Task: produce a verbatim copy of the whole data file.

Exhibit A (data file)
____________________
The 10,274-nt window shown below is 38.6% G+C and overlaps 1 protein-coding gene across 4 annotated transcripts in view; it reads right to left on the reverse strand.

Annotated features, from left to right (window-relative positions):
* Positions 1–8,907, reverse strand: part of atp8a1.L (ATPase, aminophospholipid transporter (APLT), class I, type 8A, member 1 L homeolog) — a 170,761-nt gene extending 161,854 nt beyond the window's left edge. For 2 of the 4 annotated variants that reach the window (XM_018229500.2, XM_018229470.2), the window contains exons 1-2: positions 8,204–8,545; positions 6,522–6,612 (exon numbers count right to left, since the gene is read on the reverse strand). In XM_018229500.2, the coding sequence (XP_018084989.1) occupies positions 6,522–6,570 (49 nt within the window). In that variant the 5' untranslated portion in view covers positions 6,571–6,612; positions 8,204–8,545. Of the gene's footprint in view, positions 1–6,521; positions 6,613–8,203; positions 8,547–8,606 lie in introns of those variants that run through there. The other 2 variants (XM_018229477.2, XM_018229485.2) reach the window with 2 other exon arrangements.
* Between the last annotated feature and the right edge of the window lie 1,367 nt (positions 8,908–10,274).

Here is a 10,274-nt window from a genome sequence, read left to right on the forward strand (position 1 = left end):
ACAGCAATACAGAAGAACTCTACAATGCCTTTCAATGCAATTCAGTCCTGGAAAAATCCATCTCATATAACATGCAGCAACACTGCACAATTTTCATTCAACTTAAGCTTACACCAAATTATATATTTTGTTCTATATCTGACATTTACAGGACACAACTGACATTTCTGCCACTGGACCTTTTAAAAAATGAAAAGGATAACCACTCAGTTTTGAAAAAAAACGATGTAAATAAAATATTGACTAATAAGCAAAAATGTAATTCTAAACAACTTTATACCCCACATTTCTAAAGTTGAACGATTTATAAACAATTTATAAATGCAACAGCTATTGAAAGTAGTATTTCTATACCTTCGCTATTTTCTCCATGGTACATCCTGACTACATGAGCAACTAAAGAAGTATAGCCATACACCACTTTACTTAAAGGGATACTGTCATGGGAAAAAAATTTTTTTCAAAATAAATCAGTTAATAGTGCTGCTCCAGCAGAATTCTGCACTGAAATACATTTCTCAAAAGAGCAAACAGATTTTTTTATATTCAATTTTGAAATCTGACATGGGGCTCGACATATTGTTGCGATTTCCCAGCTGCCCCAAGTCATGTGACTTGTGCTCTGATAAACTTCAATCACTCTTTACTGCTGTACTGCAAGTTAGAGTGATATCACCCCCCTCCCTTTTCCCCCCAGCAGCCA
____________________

The 10,274-nt window shown below is 38.6% G+C and overlaps 1 protein-coding gene across 4 annotated transcripts in view; it reads right to left on the reverse strand.

Annotated features, from left to right (window-relative positions):
* Positions 1–8,907, reverse strand: part of atp8a1.L (ATPase, aminophospholipid transporter (APLT), class I, type 8A, member 1 L homeolog) — a 170,761-nt gene extending 161,854 nt beyond the window's left edge. For 2 of the 4 annotated variants that reach the window (XM_018229500.2, XM_018229470.2), the window contains exons 1-2: positions 8,204–8,545; positions 6,522–6,612 (exon numbers count right to left, since the gene is read on the reverse strand). In XM_018229500.2, the coding sequence (XP_018084989.1) occupies positions 6,522–6,570 (49 nt within the window). In that variant the 5' untranslated portion in view covers positions 6,571–6,612; positions 8,204–8,545. Of the gene's footprint in view, positions 1–6,521; positions 6,613–8,203; positions 8,547–8,606 lie in introns of those variants that run through there. The other 2 variants (XM_018229477.2, XM_018229485.2) reach the window with 2 other exon arrangements.
* Between the last annotated feature and the right edge of the window lie 1,367 nt (positions 8,908–10,274).

Here is a 10,274-nt window from a genome sequence, read left to right on the forward strand (position 1 = left end):
ACAGCAATACAGAAGAACTCTACAATGCCTTTCAATGCAATTCAGTCCTGGAAAAATCCATCTCATATAACATGCAGCAACACTGCACAATTTTCATTCAACTTAAGCTTACACCAAATTATATATTTTGTTCTATATCTGACATTTACAGGACACAACTGACATTTCTGCCACTGGACCTTTTAAAAAATGAAAAGGATAACCACTCAGTTTTGAAAAAAAACGATGTAAATAAAATATTGACTAATAAGCAAAAATGTAATTCTAAACAACTTTATACCCCACATTTCTAAAGTTGAACGATTTATAAACAATTTATAAATGCAACAGCTATTGAAAGTAGTATTTCTATACCTTCGCTATTTTCTCCATGGTACATCCTGACTACATGAGCAACTAAAGAAGTATAGCCATACACCACTTTACTTAAAGGGATACTGTCATGGGAAAAAAATTTTTTTCAAAATAAATCAGTTAATAGTGCTGCTCCAGCAGAATTCTGCACTGAAATACATTTCTCAAAAGAGCAAACAGATTTTTTTATATTCAATTTTGAAATCTGACATGGGGCTCGACATATTGTTGCGATTTCCCAGCTGCCCCAAGTCATGTGACTTGTGCTCTGATAAACTTCAATCACTCTTTACTGCTGTACTGCAAGTTAGAGTGATATCACCCCCCTCCCTTTTCCCCCCAGCAGCCA